Louise Emma Augusta Dahl was born November 19, 1895 in San Francisco, California to Norwegian immigrant parents; she was the youngest of three daughters. In 1914, she began her studies at the California School of Fine Arts (now the San Francisco Institute of Art), where she studied design and color with Rudolph Schaeffer, and painting with Frank Van Sloan. She took courses in life drawing, anatomy, figure composition and other subjects over the next six years. After graduating, Dahl-Wolfe worked in designing electric signs and interiors. In 1921, Dahl-Wolfe met with photographer Anne Brigman, who inspired her to take up photography. Her first dark-room enlarger was a makeshift one she built herself, which used a tin can, an apple crate, and a part of a Ghirardelli chocolate box for a reflector. She studied design, decoration and architecture at Columbia University, New York in 1923. From 1927 to 1928, Dahl-Wolfe traveled with photographer Consuelo Kanaga, who furthered her interest in photography. Her first published photograph, titled Tennessee Mountain Woman, was published in Vanity Fair (U.S. magazine 1913–36). In 1928 she married the American sculptor Meyer Wolfe, who constructed the backgrounds of many of her photos.
Dahl-Wolfe was known for taking photographs outdoors, with natural light in distant locations from South America to Africa in what became known as "environmental" fashion photography. Compared to other photographers at the time who were using red undertones, Dahl-Wolfe opted for cooler hues and also corrected her own proofs, with one example of her pulling proofs repeatedly to change a sofa's color from green to a dark magenta.
She preferred portraiture to fashion photography. Notable portraits include: Mae West, Cecil Beaton, Eudora Welty, W. H. Auden, Christopher Isherwood, Orson Welles, Carson McCullers, Edward Hopper, Colette and Josephine Baker. She is known for her role in the discovery of a teenage Lauren Bacall whom she photographed for the March 1943 cover of Harper's Bazaar. One of her favourite subjects was the model Mary Jane Russell, who is estimated to have appeared in about thirty percent of Dahl-Wolfe's photographs. She was a great influence on photographers Irving Penn and Richard Avedon. One of her assistants was fashion and celebrity photographer, Milton H. Greene.
From 1933 to 1960, Dahl-Wolfe operated a New York City photographic studio that was home to the freelance advertising and fashion work she made for stores including Bonwit Teller and Saks Fifth Avenue. From 1936 to 1958 Dahl-Wolfe was a staff fashion photographer at Harper’s Bazaar. She produced portrait and fashion photographs totaling 86 covers, 600 color pages and countless black-and-white shots. She worked with editor Carmel Snow, art director Alexey Brodovitch and fashion editor Diana Vreeland, and traveled widely. In 1950, she was selected for "America's Outstanding Woman Photographers" in the September issue of Foto. From 1958 until her retirement in 1960, Dahl-Wolfe worked as a freelance photographer for Vogue, Sports Illustrated, and other periodicals.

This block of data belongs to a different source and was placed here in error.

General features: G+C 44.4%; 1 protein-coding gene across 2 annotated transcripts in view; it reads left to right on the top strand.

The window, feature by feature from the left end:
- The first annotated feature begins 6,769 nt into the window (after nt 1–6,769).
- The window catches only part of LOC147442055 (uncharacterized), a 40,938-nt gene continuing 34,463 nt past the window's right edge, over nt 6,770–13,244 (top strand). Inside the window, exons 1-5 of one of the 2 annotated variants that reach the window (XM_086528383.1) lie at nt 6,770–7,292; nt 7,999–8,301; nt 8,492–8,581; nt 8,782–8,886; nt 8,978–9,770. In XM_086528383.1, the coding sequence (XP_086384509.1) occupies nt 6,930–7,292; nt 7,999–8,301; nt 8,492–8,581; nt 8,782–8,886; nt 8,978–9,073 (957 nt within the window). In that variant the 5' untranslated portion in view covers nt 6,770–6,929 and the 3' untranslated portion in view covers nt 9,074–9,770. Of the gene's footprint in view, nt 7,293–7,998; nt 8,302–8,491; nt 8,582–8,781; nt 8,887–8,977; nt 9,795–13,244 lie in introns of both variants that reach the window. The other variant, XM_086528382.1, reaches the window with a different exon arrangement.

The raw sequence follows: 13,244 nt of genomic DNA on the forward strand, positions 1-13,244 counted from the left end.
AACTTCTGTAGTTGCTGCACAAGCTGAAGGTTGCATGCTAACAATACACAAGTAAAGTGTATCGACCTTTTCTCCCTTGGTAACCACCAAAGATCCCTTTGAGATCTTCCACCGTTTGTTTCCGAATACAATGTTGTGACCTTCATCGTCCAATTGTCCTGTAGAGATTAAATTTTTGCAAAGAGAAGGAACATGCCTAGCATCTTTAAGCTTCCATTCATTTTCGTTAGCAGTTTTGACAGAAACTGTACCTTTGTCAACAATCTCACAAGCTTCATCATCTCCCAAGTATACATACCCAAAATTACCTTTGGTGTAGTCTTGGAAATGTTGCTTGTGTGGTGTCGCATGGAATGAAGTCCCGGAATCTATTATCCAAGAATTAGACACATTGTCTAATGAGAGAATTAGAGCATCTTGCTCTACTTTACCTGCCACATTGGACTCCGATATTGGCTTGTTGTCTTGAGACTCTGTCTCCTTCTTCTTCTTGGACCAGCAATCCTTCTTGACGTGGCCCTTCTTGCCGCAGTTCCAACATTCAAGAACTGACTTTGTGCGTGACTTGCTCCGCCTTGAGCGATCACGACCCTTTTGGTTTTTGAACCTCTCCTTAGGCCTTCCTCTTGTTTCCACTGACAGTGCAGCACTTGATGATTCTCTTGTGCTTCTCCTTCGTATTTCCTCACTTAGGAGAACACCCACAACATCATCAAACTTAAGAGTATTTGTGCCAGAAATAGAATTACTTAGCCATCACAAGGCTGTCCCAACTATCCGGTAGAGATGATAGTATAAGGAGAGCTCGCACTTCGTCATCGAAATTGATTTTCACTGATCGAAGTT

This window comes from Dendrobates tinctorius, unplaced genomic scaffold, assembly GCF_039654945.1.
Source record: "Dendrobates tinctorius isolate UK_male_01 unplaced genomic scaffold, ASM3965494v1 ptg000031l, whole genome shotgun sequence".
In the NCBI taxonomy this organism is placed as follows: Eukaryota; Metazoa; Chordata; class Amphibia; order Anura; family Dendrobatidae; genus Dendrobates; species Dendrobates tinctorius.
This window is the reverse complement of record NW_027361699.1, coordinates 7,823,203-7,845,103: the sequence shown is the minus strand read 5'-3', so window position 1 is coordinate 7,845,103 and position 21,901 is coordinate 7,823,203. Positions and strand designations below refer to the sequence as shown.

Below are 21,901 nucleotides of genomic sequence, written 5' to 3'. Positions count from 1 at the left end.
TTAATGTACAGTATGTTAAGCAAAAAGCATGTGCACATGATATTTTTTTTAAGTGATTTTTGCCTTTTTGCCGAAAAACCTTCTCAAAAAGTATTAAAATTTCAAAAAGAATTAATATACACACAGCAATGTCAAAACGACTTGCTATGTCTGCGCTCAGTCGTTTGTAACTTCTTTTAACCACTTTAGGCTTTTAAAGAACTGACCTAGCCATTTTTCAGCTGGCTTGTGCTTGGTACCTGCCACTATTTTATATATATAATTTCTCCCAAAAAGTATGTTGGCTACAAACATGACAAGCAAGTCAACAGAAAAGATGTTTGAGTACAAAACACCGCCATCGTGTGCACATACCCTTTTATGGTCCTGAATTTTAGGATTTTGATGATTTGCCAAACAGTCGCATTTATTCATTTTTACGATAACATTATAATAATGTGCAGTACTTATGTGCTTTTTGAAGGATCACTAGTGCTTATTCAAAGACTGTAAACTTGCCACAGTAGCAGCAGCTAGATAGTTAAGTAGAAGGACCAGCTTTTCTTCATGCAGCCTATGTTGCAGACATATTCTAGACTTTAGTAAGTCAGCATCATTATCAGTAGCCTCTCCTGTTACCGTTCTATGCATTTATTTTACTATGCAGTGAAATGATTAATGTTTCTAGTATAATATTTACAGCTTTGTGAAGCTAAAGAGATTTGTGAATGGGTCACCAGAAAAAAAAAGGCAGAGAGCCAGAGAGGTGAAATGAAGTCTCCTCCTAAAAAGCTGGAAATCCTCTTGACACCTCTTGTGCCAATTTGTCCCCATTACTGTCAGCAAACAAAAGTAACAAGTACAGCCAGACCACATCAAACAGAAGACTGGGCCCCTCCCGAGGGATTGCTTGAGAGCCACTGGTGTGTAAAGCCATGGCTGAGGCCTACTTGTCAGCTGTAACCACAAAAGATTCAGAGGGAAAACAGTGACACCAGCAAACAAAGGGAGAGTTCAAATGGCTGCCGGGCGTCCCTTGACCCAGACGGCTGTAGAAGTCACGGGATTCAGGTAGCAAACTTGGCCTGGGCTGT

Dalhl-Wolfe lived many of her later years in Nashville, Tennessee. She died in New Jersey of pneumonia in 1989. The full archive of Dahl-Wolfe's work is located at the Center for Creative Photography (CCP) at the University of Arizona in Tucson, which also manages the copyright of her work.
In 1999, her work was the subject of a documentary film entitled Louise Dahl-Wolfe: Painting with Light. The film featured the only surviving modern footage of Dahl-Wolfe, including extensive interviews. It was written and directed by Tom Neff, edited by Barry Rubinow and produced by Neff and Madeline Bell.
Among the celebrated fashion photographers of the 20th century, Louise Dahl-Wolfe was an innovator and influencer who significantly contributed to the fashion world. She was most widely known for her work with Harper’s Bazaar. Dahl-Wolfe was considered a pioneer of the 'female gaze' in the fashion industry. Dahl-Wolfe created the new image of American women during the world war II. They were strong and independent. Dahl-Wolfe often shot on location and outdoors, bringing her models out of the studio and to exotic locales such as Tunisia, Cuba and South America. Her models pose candidly, almost as if Dahl-Wolfe had just walked in on them. Dahl-Wolf innovatively used color in photography and mainly concerned with the qualities of natural lighting, composition, and balance. Her methodology in using natural sunlight and shooting outdoors became the industry standard even now.
World War II
When the Nazi occupation of Paris began on 14 June 1940, the Fashion Group in the city of New York promoted and protected the business of fashion, called a meeting to discuss the impact would have on American commerce. Having just recovered from the economic devastation of the Great Depression, the fashion manufactures being cut off from French designs. Some were hesitant to continue without the guideline of Europe, but many were decided to survive through the war by promoting a unique “American Look.” Louise Dahl-Wolfe was characterized by the "American Look," which set a beauty standard and trend in fashion.